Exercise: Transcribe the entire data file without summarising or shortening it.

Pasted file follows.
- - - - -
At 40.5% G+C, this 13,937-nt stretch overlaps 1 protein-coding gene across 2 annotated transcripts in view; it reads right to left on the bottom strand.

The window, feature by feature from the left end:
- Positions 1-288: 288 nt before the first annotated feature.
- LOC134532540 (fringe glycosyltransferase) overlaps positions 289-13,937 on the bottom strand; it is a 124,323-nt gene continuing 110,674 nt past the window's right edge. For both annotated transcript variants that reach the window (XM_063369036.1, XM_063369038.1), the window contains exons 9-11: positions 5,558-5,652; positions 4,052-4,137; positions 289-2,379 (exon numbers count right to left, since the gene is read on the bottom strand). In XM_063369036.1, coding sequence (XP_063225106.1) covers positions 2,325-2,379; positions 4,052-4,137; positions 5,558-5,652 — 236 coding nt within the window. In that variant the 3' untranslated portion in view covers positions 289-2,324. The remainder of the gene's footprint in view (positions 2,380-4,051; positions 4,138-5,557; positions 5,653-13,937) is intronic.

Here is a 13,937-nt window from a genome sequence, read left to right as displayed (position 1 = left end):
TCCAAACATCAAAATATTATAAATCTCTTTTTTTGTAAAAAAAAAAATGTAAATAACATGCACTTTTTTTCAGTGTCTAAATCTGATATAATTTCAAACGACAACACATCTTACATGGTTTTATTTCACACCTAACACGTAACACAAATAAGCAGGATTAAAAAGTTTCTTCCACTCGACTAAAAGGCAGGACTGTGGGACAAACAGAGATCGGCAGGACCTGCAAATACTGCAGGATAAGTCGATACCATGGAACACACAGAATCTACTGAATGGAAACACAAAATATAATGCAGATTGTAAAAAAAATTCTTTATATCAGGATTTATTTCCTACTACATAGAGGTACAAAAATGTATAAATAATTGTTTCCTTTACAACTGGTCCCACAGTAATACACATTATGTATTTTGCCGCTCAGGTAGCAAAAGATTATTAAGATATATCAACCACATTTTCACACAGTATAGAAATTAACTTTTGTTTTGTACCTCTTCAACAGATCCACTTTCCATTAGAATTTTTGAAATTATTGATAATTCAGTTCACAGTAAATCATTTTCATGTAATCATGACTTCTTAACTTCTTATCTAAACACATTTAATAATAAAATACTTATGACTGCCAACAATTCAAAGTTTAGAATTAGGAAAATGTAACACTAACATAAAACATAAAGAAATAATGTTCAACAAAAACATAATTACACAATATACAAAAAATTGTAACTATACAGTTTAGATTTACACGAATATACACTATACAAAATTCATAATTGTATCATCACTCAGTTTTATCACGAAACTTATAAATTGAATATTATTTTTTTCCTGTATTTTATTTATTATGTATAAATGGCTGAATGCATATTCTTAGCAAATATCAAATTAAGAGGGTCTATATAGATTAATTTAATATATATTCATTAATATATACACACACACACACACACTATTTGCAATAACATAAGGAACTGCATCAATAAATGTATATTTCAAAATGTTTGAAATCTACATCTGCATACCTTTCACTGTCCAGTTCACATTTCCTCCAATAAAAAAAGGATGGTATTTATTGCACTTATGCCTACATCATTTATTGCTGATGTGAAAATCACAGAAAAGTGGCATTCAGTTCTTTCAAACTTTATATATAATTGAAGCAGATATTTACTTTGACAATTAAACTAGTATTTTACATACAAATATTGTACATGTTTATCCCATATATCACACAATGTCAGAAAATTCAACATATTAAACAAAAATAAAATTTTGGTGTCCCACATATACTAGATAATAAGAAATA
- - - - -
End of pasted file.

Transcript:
At 40.5% G+C, this 13,937-nt stretch overlaps 1 protein-coding gene across 2 annotated transcripts in view; it reads right to left on the bottom strand.

The window, feature by feature from the left end:
- Positions 1-288: 288 nt before the first annotated feature.
- LOC134532540 (fringe glycosyltransferase) overlaps positions 289-13,937 on the bottom strand; it is a 124,323-nt gene continuing 110,674 nt past the window's right edge. For both annotated transcript variants that reach the window (XM_063369036.1, XM_063369038.1), the window contains exons 9-11: positions 5,558-5,652; positions 4,052-4,137; positions 289-2,379 (exon numbers count right to left, since the gene is read on the bottom strand). In XM_063369036.1, coding sequence (XP_063225106.1) covers positions 2,325-2,379; positions 4,052-4,137; positions 5,558-5,652 — 236 coding nt within the window. In that variant the 3' untranslated portion in view covers positions 289-2,324. The remainder of the gene's footprint in view (positions 2,380-4,051; positions 4,138-5,557; positions 5,653-13,937) is intronic.

Here is a 13,937-nt window from a genome sequence, read left to right as displayed (position 1 = left end):
TCCAAACATCAAAATATTATAAATCTCTTTTTTTGTAAAAAAAAAAATGTAAATAACATGCACTTTTTTTCAGTGTCTAAATCTGATATAATTTCAAACGACAACACATCTTACATGGTTTTATTTCACACCTAACACGTAACACAAATAAGCAGGATTAAAAAGTTTCTTCCACTCGACTAAAAGGCAGGACTGTGGGACAAACAGAGATCGGCAGGACCTGCAAATACTGCAGGATAAGTCGATACCATGGAACACACAGAATCTACTGAATGGAAACACAAAATATAATGCAGATTGTAAAAAAAATTCTTTATATCAGGATTTATTTCCTACTACATAGAGGTACAAAAATGTATAAATAATTGTTTCCTTTACAACTGGTCCCACAGTAATACACATTATGTATTTTGCCGCTCAGGTAGCAAAAGATTATTAAGATATATCAACCACATTTTCACACAGTATAGAAATTAACTTTTGTTTTGTACCTCTTCAACAGATCCACTTTCCATTAGAATTTTTGAAATTATTGATAATTCAGTTCACAGTAAATCATTTTCATGTAATCATGACTTCTTAACTTCTTATCTAAACACATTTAATAATAAAATACTTATGACTGCCAACAATTCAAAGTTTAGAATTAGGAAAATGTAACACTAACATAAAACATAAAGAAATAATGTTCAACAAAAACATAATTACACAATATACAAAAAATTGTAACTATACAGTTTAGATTTACACGAATATACACTATACAAAATTCATAATTGTATCATCACTCAGTTTTATCACGAAACTTATAAATTGAATATTATTTTTTTCCTGTATTTTATTTATTATGTATAAATGGCTGAATGCATATTCTTAGCAAATATCAAATTAAGAGGGTCTATATAGATTAATTTAATATATATTCATTAATATATACACACACACACACACACTATTTGCAATAACATAAGGAACTGCATCAATAAATGTATATTTCAAAATGTTTGAAATCTACATCTGCATACCTTTCACTGTCCAGTTCACATTTCCTCCAATAAAAAAAGGATGGTATTTATTGCACTTATGCCTACATCATTTATTGCTGATGTGAAAATCACAGAAAAGTGGCATTCAGTTCTTTCAAACTTTATATATAATTGAAGCAGATATTTACTTTGACAATTAAACTAGTATTTTACATACAAATATTGTACATGTTTATCCCATATATCACACAATGTCAGAAAATTCAACATATTAAACAAAAATAAAATTTTGGTGTCCCACATATACTAGATAATAAGAAATA